Fewer Russians Think Political Opposition Exists in Russia – Poll

Sergei Porter / Vedomosti

The share of Russians that think there is political opposition in Russia has decreased from 66 to 54 percent over the past year, the Interfax news agency reported Monday, citing a new survey by the independent Levada Center pollster.

The findings come six months before parliamentary elections in Russia and reveal that more respondents now think there is no need for political opposition. Presently, 52 percent of people surveyed think Russia should have opposition, down from 58 percent in February last year.

The most popular reasons given included: “we shouldn't dissipate the strength of the society in these difficult times on disputes,” “Russia's current problems can be solved by only one firm hand” and “the opposition prevents [Russian President Vladimir] Putin from solving our problems effectively,” Interfax reported.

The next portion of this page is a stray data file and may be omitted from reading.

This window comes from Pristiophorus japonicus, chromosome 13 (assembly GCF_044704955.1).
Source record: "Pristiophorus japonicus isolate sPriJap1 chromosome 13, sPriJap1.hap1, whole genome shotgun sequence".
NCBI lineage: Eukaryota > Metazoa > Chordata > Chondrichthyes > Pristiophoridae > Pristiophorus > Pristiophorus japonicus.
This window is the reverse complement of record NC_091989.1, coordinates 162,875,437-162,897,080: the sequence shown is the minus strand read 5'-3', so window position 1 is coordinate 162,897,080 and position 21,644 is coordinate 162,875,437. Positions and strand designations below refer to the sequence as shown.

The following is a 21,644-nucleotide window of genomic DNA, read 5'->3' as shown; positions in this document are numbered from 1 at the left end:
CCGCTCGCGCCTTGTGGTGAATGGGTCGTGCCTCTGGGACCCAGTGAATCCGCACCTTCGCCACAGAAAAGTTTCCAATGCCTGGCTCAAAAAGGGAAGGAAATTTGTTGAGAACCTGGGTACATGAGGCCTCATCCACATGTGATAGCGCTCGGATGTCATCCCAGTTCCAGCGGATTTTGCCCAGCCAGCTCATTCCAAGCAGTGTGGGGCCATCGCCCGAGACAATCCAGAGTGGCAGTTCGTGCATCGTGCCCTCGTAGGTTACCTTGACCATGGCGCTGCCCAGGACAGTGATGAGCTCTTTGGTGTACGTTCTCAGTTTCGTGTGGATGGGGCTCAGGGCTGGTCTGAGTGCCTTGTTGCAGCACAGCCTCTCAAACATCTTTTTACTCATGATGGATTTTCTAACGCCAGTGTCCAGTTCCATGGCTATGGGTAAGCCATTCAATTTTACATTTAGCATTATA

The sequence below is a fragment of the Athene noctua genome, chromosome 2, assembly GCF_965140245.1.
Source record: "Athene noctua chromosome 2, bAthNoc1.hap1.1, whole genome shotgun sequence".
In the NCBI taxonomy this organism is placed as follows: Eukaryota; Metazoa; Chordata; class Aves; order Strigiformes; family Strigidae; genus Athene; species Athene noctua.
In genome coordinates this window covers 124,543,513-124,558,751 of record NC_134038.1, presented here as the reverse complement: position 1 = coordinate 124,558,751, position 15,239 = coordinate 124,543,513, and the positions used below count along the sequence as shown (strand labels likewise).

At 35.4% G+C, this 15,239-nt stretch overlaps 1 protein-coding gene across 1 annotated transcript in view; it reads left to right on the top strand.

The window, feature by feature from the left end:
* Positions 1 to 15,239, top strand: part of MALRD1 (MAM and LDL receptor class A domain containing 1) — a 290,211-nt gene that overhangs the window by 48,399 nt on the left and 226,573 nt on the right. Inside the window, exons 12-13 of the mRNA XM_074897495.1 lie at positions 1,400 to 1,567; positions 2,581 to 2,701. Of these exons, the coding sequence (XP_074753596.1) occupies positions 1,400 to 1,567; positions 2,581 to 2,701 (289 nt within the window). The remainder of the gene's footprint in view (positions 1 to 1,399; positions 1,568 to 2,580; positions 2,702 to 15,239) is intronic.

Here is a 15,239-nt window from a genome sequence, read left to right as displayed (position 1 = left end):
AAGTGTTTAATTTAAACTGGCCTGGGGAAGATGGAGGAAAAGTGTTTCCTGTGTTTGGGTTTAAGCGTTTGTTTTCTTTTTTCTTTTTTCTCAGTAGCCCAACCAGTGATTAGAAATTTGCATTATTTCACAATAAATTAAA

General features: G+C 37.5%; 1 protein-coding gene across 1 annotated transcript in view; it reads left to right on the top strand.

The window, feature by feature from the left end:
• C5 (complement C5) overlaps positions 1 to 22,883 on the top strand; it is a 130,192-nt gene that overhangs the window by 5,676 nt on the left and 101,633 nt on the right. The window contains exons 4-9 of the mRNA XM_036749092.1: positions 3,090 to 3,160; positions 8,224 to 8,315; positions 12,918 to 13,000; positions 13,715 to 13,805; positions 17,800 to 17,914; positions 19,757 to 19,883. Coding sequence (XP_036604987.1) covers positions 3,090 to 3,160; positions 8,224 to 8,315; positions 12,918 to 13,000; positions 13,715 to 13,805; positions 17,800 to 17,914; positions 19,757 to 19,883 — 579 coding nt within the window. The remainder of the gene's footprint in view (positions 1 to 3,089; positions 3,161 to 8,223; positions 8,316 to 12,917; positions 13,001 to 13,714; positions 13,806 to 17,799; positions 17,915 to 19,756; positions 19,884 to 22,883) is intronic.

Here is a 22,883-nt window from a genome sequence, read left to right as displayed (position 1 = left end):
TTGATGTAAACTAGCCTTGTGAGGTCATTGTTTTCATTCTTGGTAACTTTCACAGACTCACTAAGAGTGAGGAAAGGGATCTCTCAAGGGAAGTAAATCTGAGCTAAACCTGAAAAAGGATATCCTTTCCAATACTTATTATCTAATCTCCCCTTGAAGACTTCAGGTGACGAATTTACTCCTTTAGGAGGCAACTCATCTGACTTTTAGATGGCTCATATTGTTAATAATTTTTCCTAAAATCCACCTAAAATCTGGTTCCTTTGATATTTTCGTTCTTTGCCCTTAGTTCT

According to the poll, leader of the Liberal Democratic Party (LDPR) Vladimir Zhirinovsky has become the most well-known opposition politician among Russians —- he was familiar to 69 percent of respondents.

Gennady Zyuganov, leader of the Russian Communist Party (KPRF) — known to 73 percent of respondents — was the second most famous opposition politician.

He is followed by former chief of Yukos oil giant Mikhail Khodorkovsky. Known to 45 of respondents, he has become the most famous member of non-systemic opposition, according to the poll, Interfax reported.

The survey was conducted on Feb. 19-24 among 1,600 respondents in 48 Russian regions, Interfax reported. A margin of error was not given.

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